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National Board of Examiners in Optometry Agrees to Settle 2016 Data Breach Lawsuit for $3.25 Million

A settlement has been reached to resolve a class action lawsuit filed on behalf of victims of an alleged data breach at the National Board of Examiners in Optometry (NBEO) in 2016.

In the summer of 2016, hackers gained access to the sensitive information of optometrists and students, although it is unclear how the hackers obtained sensitive information and what database or system was hacked.

Breach investigations did not uncover any evidence of unauthorized access to any databases containing sensitive credentials. The American Optometric Association (AOA), American Academy of Optometry (AAO) and NBEO all investigated the breach and claimed, and still do, that they were not the source of the breach.

A breach certainly occurred as several optometrists and students had received Chase Amazon Visa credit cards in the mail that they had not applied for and many had credit card applications pending.

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Following the breach, legal action was taken by 13 doctors of optometry who claimed the targeted information was still available. The cases were consolidated, but were thrown out as the breach could not be traced to NBEO and any allegations of harm were deemed speculative. However, the 4th Circuit U.S. Court of Appeals overturned the ruling of the lower court and allowed the case to proceed, ruling that it was “plausible and likely” that NBEO was the source of the breach and that it was clear that personal information had been misused.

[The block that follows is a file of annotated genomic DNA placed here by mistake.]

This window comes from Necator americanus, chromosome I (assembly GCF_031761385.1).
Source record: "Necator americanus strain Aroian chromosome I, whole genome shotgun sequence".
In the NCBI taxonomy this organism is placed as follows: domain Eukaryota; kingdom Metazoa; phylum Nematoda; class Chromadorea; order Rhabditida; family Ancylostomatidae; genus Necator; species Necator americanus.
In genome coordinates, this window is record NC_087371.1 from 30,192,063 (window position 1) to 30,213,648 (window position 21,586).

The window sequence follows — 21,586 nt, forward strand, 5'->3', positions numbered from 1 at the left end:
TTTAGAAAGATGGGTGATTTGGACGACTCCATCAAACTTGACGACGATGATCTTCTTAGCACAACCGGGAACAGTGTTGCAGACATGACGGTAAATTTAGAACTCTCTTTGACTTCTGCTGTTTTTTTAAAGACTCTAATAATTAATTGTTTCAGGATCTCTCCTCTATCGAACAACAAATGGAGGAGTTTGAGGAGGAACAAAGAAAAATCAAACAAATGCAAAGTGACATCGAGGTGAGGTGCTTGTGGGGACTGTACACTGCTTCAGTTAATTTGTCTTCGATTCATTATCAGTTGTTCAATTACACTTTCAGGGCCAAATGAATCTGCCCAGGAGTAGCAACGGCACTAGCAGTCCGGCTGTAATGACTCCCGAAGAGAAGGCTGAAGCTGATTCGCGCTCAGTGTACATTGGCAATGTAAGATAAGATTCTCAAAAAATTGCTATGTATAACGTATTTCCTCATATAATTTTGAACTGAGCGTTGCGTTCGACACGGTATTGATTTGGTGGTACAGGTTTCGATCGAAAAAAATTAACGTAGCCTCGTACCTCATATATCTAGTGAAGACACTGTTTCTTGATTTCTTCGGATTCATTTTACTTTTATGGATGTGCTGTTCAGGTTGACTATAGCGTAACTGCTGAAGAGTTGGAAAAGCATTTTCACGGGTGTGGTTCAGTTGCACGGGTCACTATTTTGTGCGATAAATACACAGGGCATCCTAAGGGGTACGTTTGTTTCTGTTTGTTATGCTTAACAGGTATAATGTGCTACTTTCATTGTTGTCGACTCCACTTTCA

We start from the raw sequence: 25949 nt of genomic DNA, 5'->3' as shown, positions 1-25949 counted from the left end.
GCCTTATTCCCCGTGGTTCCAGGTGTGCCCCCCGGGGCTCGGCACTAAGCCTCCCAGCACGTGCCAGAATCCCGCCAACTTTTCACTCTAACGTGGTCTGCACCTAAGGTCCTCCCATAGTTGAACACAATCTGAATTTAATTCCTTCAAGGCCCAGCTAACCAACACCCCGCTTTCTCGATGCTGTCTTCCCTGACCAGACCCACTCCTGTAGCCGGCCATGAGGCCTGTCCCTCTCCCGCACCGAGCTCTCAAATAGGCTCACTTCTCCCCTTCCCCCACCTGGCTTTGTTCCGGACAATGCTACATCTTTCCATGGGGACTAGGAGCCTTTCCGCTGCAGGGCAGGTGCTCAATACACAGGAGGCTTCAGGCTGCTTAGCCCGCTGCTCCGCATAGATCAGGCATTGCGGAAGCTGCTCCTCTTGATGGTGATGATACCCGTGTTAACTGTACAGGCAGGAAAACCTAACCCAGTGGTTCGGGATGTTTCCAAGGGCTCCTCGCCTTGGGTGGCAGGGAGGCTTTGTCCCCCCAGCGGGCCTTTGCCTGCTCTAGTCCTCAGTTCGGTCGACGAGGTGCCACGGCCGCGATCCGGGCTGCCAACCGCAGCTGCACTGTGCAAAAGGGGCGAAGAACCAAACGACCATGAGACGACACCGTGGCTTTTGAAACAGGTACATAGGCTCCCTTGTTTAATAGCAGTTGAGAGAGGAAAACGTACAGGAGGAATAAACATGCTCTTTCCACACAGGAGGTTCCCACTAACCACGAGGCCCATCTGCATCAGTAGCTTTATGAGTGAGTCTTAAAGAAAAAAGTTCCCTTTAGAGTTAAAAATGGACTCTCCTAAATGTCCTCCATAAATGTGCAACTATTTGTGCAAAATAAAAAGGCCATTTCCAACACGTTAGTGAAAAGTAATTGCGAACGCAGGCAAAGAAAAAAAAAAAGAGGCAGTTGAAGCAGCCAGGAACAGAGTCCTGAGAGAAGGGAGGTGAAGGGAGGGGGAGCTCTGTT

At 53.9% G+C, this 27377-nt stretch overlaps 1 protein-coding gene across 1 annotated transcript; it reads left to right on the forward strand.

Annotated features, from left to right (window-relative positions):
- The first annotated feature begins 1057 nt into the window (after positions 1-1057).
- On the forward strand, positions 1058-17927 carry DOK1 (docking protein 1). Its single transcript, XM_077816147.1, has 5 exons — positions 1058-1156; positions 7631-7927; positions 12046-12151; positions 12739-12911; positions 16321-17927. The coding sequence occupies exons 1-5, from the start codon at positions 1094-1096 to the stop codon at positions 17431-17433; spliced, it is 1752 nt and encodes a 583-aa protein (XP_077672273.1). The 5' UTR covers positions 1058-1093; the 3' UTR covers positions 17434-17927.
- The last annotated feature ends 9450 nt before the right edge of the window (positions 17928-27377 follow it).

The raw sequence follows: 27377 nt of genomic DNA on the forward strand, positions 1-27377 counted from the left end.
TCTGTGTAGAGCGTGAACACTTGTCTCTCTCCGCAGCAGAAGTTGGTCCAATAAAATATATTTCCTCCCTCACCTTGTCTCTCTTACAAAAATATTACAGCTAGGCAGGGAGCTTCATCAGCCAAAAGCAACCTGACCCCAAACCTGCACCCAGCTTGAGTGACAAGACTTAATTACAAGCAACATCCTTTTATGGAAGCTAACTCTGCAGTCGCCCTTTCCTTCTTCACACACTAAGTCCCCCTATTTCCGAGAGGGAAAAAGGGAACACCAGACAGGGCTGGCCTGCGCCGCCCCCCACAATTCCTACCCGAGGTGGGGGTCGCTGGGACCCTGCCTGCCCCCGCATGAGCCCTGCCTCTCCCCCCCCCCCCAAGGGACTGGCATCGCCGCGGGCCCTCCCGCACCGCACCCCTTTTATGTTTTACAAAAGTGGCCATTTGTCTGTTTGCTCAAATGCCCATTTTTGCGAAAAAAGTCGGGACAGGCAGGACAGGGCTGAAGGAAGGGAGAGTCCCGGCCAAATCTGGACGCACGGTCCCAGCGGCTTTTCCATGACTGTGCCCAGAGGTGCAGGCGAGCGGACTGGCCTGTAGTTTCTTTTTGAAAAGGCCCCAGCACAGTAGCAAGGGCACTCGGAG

NBEO still disputes it was the source of the breach but has now agreed to settle the case and will make $3.25 million available to compensate the 61,000 victims of the breach. Individuals eligible for a proportion of the settlement include those whose personal information was stored by NBEO in its systems as of November 15, 2018 along with individuals who have received notification that they have been named as class members.

The settlement will provide reimbursement for documented, out-of-pocket expenses traceable to the data breach, associated professional/legal fees, and the costs of credit repair services and other charges incurred after June 1, 2016 in relation to the breach. Claims will be considered up to a maximum of $7,500.

Claims can also be submitted for reimbursement for the time spent remedying issues related to the breach, up to a maximum of $1,000 per class member.

All breach victims will be entitled to three years of three-bureau credit monitoring services at no cost and free access to identity theft restoration services, all of which will be provided through Identity Guard. Victims will also be protected by a $1,000,000 insurance policy to cover losses due to identity theft and fraud.

NBEO has also agreed to overhaul its data security measures and will be retaining a third-party security firm to conduct a risk assessment of data security, encryption will be used on personal information, and the board will no longer store Social Security numbers in its database.

The settlement has received preliminary approval and the final hearing is scheduled for July 12, 2019.

Author: Steve Alder is the editor-in-chief of HIPAA Journal. Steve is responsible for editorial policy regarding the topics covered on HIPAA Journal. He is a specialist on healthcare industry legal and regulatory affairs, and has several years of experience writing about HIPAA and other related legal topics. Steve has developed a deep understanding of regulatory issues surrounding the use of information technology in the healthcare industry and has written hundreds of articles on HIPAA-related topics.